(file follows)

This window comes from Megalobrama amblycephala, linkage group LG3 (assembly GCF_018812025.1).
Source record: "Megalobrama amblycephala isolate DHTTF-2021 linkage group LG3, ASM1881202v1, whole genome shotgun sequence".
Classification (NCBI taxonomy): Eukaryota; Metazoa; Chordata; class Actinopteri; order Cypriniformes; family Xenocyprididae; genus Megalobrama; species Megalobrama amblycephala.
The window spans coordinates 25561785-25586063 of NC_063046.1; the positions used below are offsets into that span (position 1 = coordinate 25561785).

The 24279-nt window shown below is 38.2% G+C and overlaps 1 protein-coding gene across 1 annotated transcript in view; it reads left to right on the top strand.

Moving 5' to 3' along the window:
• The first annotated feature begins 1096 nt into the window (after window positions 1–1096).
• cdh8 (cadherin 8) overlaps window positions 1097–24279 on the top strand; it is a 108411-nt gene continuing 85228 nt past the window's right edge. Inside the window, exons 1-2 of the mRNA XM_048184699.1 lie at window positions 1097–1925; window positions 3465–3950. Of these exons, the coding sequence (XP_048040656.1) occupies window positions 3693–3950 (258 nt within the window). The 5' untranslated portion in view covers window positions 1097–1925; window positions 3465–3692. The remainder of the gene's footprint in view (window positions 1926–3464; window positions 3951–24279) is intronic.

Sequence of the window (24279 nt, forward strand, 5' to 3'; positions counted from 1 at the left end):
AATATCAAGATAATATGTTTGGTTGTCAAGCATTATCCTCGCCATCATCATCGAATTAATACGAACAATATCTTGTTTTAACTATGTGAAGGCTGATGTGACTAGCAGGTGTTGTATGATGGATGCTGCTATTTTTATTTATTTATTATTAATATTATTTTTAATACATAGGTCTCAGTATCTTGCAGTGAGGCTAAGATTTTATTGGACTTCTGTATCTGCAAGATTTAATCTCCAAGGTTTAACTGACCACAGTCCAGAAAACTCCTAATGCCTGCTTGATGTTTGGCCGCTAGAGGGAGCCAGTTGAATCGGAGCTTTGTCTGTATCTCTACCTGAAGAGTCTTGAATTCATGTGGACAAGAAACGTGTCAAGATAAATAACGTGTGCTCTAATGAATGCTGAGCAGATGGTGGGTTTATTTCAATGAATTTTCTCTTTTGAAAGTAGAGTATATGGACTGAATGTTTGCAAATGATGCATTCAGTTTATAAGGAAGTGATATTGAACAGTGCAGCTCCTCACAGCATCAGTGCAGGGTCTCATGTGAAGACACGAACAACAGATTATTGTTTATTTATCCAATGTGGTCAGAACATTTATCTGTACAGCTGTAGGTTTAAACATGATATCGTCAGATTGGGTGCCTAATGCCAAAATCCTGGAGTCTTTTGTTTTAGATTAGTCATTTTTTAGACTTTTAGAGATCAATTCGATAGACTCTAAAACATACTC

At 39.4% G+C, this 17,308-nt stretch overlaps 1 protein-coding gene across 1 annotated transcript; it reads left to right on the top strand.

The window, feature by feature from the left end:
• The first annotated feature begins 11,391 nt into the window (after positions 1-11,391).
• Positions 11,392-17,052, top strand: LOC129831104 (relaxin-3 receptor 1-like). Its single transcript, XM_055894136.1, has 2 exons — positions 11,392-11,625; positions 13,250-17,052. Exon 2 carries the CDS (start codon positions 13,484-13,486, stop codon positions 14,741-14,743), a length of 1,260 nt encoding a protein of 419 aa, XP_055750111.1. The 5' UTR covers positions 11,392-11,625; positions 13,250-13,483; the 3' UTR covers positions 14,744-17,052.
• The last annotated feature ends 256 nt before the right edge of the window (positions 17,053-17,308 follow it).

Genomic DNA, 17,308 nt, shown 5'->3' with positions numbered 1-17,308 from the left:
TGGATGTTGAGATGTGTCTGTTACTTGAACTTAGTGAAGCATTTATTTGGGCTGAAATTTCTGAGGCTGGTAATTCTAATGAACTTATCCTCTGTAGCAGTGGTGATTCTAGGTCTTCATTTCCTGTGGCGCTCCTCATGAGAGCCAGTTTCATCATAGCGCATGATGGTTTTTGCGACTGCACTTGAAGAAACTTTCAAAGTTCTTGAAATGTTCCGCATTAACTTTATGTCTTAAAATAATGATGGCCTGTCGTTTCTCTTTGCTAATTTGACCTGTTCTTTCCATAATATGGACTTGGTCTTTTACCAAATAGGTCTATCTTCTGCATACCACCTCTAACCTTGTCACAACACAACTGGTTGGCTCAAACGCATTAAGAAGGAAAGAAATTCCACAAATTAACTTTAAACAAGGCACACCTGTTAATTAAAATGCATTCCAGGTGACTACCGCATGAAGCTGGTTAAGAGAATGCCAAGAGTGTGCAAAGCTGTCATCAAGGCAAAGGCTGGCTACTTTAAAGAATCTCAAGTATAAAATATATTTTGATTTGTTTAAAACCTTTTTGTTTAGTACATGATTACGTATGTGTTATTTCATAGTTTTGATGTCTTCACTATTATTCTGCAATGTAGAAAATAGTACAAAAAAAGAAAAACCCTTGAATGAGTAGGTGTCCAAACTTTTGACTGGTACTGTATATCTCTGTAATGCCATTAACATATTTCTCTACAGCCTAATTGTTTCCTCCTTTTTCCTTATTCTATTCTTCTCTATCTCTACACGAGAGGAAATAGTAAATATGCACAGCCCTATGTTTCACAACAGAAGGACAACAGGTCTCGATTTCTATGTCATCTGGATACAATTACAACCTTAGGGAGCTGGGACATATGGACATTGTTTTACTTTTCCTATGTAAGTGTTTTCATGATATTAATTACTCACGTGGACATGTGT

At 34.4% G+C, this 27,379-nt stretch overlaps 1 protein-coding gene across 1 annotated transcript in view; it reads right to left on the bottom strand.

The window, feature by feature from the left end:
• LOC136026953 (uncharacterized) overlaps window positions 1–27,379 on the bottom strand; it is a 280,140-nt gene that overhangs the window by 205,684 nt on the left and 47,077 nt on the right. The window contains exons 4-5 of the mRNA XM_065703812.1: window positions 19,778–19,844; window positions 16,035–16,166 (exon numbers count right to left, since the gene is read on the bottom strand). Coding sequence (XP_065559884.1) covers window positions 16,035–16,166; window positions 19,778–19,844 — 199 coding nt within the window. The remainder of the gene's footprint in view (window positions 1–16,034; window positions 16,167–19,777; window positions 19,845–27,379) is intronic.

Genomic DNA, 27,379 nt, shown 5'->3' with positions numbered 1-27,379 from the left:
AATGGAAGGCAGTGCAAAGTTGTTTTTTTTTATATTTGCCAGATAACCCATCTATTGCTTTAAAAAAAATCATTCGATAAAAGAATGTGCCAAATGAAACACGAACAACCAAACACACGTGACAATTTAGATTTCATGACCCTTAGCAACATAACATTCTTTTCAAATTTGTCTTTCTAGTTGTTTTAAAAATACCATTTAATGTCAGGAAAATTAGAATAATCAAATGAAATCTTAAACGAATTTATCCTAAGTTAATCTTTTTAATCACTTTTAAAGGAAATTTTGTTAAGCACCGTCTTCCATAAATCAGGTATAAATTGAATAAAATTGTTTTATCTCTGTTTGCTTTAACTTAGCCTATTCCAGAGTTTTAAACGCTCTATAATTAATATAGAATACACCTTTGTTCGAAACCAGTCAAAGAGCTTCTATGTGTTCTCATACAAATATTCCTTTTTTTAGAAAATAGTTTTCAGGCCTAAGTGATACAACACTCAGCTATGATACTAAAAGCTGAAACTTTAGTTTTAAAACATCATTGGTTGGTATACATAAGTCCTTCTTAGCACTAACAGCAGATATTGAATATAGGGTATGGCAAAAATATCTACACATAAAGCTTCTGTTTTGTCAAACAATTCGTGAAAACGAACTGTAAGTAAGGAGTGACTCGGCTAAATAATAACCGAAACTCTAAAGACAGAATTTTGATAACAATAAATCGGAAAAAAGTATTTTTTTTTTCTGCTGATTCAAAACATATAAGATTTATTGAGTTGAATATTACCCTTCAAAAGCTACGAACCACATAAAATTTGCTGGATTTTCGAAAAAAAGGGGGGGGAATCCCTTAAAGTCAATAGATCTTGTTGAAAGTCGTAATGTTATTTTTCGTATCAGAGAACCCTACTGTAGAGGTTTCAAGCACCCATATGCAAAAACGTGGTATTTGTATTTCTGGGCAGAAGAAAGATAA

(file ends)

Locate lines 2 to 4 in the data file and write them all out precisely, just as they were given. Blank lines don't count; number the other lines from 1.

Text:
Source record: "Megalobrama amblycephala isolate DHTTF-2021 linkage group LG3, ASM1881202v1, whole genome shotgun sequence".
Classification (NCBI taxonomy): Eukaryota; Metazoa; Chordata; class Actinopteri; order Cypriniformes; family Xenocyprididae; genus Megalobrama; species Megalobrama amblycephala.
The window spans coordinates 25561785-25586063 of NC_063046.1; the positions used below are offsets into that span (position 1 = coordinate 25561785).